A collection of recent letters to the editor published in the Wisconsin State Journal.
Leckrone put on a great final show -- Curtis Haugen
On Friday night, I had the honor and privilege of attending one of the greatest shows of talent, respect and loyalty to a great university band and an incredible 82-year-old superstar, Mike Leckrone.
The spirit of Wisconsin grabbed me from the moment I entered the Kohl Center where I was surrounded by a sea of cardinal red and white worn by everyone from toddlers to elderly fans moving enthusiastically through the crowd with their walkers.
It was three hours of nonstop entertainment and endless surprises that left a sold-out Kohl Center silent enough to hear a pin drop and inspired enough to do the chicken dance, Jump Around and, yes, even Wisconsin’s own fifth-quarter.
When it seemed like time for Leckrone to take a break from his nonstop narration, walking and running through the crowd, and climbing up and down from his podium, he would appear out of nowhere flying effortlessly through the air. He was doing spins and somersaults, and was even propelled by a flame spewing rocket.
Thank you to the UW Varsity Band and many guest performers, UW-Madison and, above all, Mike Leckrone.
Curt Haugen, Madison, proud father of a UW-Madison graduate
UW could recruit young scholars, too -- March Schweitzer
I read the article about the volleyball player who has been recruited to UW-Madison at age 13. Good for her.
But it led me to wonder why UW isn't recruiting for academic excellence among middle school students as well.
March Schweitzer, Madison
Zero tolerance empowers hateful words -- Len Nosal
We need to confront the "N-word" to disarm it. Yes, it is ugly, offensive and vile, and when used to degrade or wound someone or some group it should be roundly condemned.
But by demanding zero tolerance of its use, regardless of context or intent, and by treating it as the ultimate linguistic taboo, we risk investing it with quasi-magical properties and perpetuating its negative power. We need honest dialogue about this troublesome word.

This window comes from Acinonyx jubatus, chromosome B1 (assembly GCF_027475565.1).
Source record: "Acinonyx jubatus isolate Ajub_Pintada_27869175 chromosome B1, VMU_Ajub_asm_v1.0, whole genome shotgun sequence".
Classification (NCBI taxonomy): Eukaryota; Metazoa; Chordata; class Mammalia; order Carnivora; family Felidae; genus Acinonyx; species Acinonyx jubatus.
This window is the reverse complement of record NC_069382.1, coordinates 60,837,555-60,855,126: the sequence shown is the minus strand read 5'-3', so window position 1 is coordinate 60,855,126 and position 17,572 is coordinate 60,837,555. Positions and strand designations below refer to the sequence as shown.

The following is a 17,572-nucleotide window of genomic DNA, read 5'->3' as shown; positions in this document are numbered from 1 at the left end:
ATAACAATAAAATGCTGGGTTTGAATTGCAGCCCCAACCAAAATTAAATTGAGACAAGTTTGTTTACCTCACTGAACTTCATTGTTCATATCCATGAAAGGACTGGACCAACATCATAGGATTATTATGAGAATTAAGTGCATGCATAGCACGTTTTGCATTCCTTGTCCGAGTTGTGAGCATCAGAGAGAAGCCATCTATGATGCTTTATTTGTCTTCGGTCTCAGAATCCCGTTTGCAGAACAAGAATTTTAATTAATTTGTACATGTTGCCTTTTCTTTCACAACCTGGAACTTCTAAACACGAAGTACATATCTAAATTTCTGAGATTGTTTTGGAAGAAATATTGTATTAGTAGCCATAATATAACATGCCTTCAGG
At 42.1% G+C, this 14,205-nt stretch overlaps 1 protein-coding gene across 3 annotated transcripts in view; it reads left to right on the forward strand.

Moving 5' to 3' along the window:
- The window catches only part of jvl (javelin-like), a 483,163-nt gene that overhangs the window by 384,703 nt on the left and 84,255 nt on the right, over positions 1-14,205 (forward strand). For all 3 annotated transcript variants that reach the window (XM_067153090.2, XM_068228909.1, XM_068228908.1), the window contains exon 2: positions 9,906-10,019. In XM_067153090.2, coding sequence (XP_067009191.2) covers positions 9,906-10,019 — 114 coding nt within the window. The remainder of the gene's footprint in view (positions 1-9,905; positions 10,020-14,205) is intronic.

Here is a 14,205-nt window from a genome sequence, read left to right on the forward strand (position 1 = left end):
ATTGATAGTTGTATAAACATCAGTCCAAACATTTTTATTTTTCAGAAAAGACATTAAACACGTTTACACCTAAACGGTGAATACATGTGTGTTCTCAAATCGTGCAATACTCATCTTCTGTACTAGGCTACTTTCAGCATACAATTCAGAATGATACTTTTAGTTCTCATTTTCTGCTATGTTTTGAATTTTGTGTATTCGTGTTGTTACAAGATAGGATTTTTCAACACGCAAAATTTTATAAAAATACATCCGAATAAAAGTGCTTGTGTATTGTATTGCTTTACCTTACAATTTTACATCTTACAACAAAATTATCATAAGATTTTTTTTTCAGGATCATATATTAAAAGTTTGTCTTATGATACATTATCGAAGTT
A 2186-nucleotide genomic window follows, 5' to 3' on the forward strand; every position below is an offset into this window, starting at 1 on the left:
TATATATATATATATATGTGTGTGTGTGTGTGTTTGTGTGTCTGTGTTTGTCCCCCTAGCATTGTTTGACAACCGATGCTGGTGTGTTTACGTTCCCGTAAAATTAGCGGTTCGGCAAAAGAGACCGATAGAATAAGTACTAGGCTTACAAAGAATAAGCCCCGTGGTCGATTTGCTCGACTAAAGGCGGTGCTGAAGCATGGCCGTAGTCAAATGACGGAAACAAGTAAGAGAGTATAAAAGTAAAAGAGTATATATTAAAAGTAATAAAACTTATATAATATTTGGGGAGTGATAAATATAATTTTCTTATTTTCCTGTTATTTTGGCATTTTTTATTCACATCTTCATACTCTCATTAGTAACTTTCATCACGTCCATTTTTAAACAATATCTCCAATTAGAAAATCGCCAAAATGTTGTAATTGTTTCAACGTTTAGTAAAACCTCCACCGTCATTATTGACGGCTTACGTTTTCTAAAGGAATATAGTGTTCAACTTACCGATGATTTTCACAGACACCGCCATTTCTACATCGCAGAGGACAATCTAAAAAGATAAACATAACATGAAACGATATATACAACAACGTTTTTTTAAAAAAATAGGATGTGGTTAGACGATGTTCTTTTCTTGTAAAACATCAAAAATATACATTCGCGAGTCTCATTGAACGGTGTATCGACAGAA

We can't wish it out of existence. Nor should we wish to relegate authors such as Mark Twain, William Faulkner and Harper Lee, not to mention African American authors such as Richard Wright, Ralph Ellison, Alice Walker and Toni Morrison, to obscurity.
Words are living things -- they evolve, they wax and wane (consider how innocuous and trite the F-word has become compared to a generation ago). They can be reappropriated (witness "queer" or, for that matter, the dreaded N-word itself, as exhibited in countless rap lyrics). Words can even, if we allow nature to take its course, die.
Ironically, by our scrupulous avoidance, we're providing the N-word with life support.
Len Nosal, Madison
Raise gas tax to offset carbon impact -- Steven Klafka
Gov. Tony Evers has proposed increasing the gasoline tax by 8 cent per gallon to help repair our roads. Perhaps it’s time to also discuss a tax to address global warming.
In Wisconsin, greenhouse gases from transportation are similar to those from electrical generation. We’re providing incentives to encourage electricity to be made from renewables and alternatives to coal. But we continue to guzzle gasoline without a second thought.
A recent University of California study found that the social impact of greenhouse gases for U.S. citizens is equivalent to $50 per metric ton. A gallon of gas emits about 20 pounds of carbon, so each gallon of gasoline has an impact of around 45 cents.
Raising the gas tax by as much will help wean us off fossil fuels and discourage high-mileage lifestyles. It would provide an incentive to use cleaner alternatives such as electric and hybrid vehicles, while creating a pool of funds to promote more efficient transportation options.
Besides showing the rest of the country we know how to fix our roads, we also can show them we want to help fix the world. If we don’t pay now, our kids will pay later.
Steven Klafka, Madison
Race not a factor in school incident -- Florence Hoffman
I can hardly believe Saturday's letter to the editor "Race played role in charging decision." It lamented that no criminal charges were filed after an incident at Whitehorse Middle School. If racism was involved, it was reverse racism.
I'm wondering about the decision not to file any charges in the incident at Whitehorse Middle School.
In the usual Madison way, the initial report of the incident was inflammatory and only provided the student’s and her mother’s view. Add Superintendent Jennifer Cheatham’s remark that “this incident was especially horrific,” and the stage was set for all of Madison to jump to the conclusion that Whitehorse Middle School staffer Robert Mueller-Owens had acted in a reprehensible manner in dealing with an innocent young girl.
As the full story came out, it became clear Mueller-Owens walked into a situation that had been escalating for some time. The girl involved was not only non-compliant and combative. When a student persists in disrupting a classroom, does not respond to verbal cues and directions and becomes aggressive, school staff have few options. I’m quite sure if the child involved had been white and the staff member black, the outcome would have been much the same.
Keep in mind that, despite the findings of the investigation, Mueller-Owens is now out of a job. How is that justified?
Florence Hoffman, Fitchburg